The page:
Service Creek : From Prineville, Oregon:Take US 26 east out of town and drive 46.5 miles to OR 207 N. Turn left and drive 23.5 miles. Service Creek Campground and boat launch will be on the right.
Clarno : From Prineville, Oregon:Take US 26 north out of town and drive 30 miles to US 97. Turn right and stay on US 97 for 19.5 miles. Turn right on OR 293 and proceed 13.6 miles to OR218 and turn right continuing another 15 miles to the Clarno Boat Launch on the left (north) side of the highway.
BOATING, HISTORIC & CULTURAL SITE, CAMPING, FISHING, HUNTING, WILDLIFE VIEWING, SWIMMING SITE, PHOTOGRAPHY, PADDLING
From its headwaters to Camas Creek, the North Fork of the John Day River is one of the most important rivers in northeast Oregon for the production of anadromous fish. Wildlife found along the river’s corridor include mule deer, elk, and black bears, along with peregrine falcons and bald eagles. Recreation opportunities include hunting, fishing, sightseeing, horseback riding, hiking, snowmobiling, skiing, camping, and whitewater rafting
The John Day River system is fortunate to have designation under two important river preservation programs: the National Wild and Scenic Rivers Act and the Oregon Scenic Waterways Act. Together, these two acts, one a federal program and one a state program, provide the best protection available today for the natural, scenic, and recreational values of our river environments.
Know Before You Go:
- Permits: A permit is required to boat the John Day River. See link below for further permit information.
- Fire Closure: Due to high fire danger, the John Day River is closed to all campfires and charcoal fires from June 1 through September 30 each year. Propane and white gas stoves and shielded lanterns are permitted. Smoking is permitted only in a closed vehicle, while standing in the water, or while in a boat on the water. Using or possessing fireworks is prohibited at all times.
- Firepans: Ground fires and rock fire rings are not permitted. Fires and ash must be completely contained in a metal firepan with sides at least two inches high. Locate the firepan near the river, away from dry vegetation, and elevate the firepan on rocks to prevent fire scars. Burn wood from home, charcoal, driftwood, or dead and down vegetation. Standing vegetation, either dead or alive, may not be cut or gathered. All campfire residue must be carried out of the canyon.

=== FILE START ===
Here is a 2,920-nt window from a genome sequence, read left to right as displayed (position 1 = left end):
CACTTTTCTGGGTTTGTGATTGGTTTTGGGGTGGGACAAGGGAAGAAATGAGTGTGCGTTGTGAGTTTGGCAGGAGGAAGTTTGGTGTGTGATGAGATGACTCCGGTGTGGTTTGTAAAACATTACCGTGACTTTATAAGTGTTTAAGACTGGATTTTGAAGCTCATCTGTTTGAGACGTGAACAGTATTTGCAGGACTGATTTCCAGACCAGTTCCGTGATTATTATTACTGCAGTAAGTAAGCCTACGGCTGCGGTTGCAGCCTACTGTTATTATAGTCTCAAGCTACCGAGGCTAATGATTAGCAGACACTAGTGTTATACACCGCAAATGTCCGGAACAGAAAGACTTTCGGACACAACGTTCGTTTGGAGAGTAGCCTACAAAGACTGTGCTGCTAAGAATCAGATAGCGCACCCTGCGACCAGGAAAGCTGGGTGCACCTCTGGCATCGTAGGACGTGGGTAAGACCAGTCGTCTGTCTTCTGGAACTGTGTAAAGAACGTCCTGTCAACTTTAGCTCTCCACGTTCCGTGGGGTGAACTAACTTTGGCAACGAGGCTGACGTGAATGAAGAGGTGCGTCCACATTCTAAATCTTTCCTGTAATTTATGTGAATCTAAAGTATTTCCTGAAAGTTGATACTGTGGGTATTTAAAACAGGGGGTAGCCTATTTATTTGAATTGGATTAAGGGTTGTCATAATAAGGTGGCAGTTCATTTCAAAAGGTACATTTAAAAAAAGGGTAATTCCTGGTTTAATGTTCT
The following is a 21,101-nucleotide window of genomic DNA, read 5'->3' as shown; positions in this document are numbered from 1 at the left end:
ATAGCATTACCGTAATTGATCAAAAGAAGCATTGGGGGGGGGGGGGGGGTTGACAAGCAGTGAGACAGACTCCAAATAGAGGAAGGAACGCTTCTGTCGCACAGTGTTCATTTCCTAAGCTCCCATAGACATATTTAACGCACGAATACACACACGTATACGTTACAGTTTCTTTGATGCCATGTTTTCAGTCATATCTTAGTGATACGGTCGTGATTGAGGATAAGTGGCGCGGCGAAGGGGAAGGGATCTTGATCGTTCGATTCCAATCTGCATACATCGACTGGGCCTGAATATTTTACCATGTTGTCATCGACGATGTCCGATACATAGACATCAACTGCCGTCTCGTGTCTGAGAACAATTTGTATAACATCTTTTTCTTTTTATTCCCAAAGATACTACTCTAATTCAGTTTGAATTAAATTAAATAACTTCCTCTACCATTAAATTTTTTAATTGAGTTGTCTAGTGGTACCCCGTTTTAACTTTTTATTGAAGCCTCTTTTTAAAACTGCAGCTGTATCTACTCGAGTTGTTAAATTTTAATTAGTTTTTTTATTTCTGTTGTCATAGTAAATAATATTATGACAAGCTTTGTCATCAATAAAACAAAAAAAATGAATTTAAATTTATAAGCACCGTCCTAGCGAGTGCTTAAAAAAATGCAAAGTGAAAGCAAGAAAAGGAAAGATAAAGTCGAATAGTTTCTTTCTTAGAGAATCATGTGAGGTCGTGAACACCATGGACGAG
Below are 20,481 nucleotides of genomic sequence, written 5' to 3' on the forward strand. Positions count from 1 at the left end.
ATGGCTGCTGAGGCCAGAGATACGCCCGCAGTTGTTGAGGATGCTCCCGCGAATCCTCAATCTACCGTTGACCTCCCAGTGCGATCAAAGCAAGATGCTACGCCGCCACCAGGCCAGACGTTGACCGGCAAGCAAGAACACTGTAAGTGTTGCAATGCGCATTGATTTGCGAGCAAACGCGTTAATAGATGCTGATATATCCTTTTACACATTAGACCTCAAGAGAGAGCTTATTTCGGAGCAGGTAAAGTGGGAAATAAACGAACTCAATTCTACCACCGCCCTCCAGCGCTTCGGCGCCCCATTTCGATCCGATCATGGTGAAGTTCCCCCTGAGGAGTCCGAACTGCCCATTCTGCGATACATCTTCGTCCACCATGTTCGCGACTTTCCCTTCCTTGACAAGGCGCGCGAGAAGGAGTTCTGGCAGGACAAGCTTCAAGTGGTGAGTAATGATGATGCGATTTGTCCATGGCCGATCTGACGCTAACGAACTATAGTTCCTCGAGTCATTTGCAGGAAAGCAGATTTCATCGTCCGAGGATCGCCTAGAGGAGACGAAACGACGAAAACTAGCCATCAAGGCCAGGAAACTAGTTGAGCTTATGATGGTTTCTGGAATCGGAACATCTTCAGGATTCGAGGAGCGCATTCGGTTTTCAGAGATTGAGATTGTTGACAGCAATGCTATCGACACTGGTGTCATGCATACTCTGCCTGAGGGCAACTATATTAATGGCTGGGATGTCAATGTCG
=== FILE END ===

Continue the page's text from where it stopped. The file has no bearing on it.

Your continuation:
- Pack It In, Pack It Out: Remove all garbage from the river canyon, including cigarette butts, toilet paper, and nut shells. Food scraps should be picked up from the kitchen area and packed out, to keep insects and mice to a minimum. Do not bury trash; animals will dig it up. Trash receptacles are not available at take-out sites. Trash must be transported home for disposal.
- Carry Out Human Waste: On overnight trips, all boaters are required to carry and use a leak-proof, portable, reusable toilet system to remove solid human waste from the river canyon. The toilet must be large enough to service the entire party for the complete length of the trip. Toilets using plastic bags are not acceptable, with the exception of the Wag Bag or similar human waste pouch designed for this purpose, which are permitted. Used Wag Bags must be transported in a leak-proof container. River toilet dump stations and special Wag Bag disposal containers are available at Clarno and Cottonwood take-outs. A list of RV dump stations is posted on BLM bulletin boards. Disposing of Wag Bags in a river toilet dump station or vault toilet is prohibited.
- Maximum Group Size: Group size is limited to 16 persons while boating or camping.
- Motorized Boating: The John Day River is closed to motorized watercraft year-round between Clarno and Cottonwood Bridge and is closed seasonally from May 1 to September 30 between Service Creek and Clarno and between Cottonwood Bridge and Tumwater Falls. (An exception is made for small electric motors, 40 lbs. thrust or less, which are permitted between Service Creek and Clarno.) There are no motorized boat restrictions upstream of Service Creek. The river is closed to personal watercraft (jet skis) year-round upstream of Tumwater Falls.
Point of Interest:
The John Day is the second longest free-flowing river in the continental United States and the longest undammed tributary of the Columbia.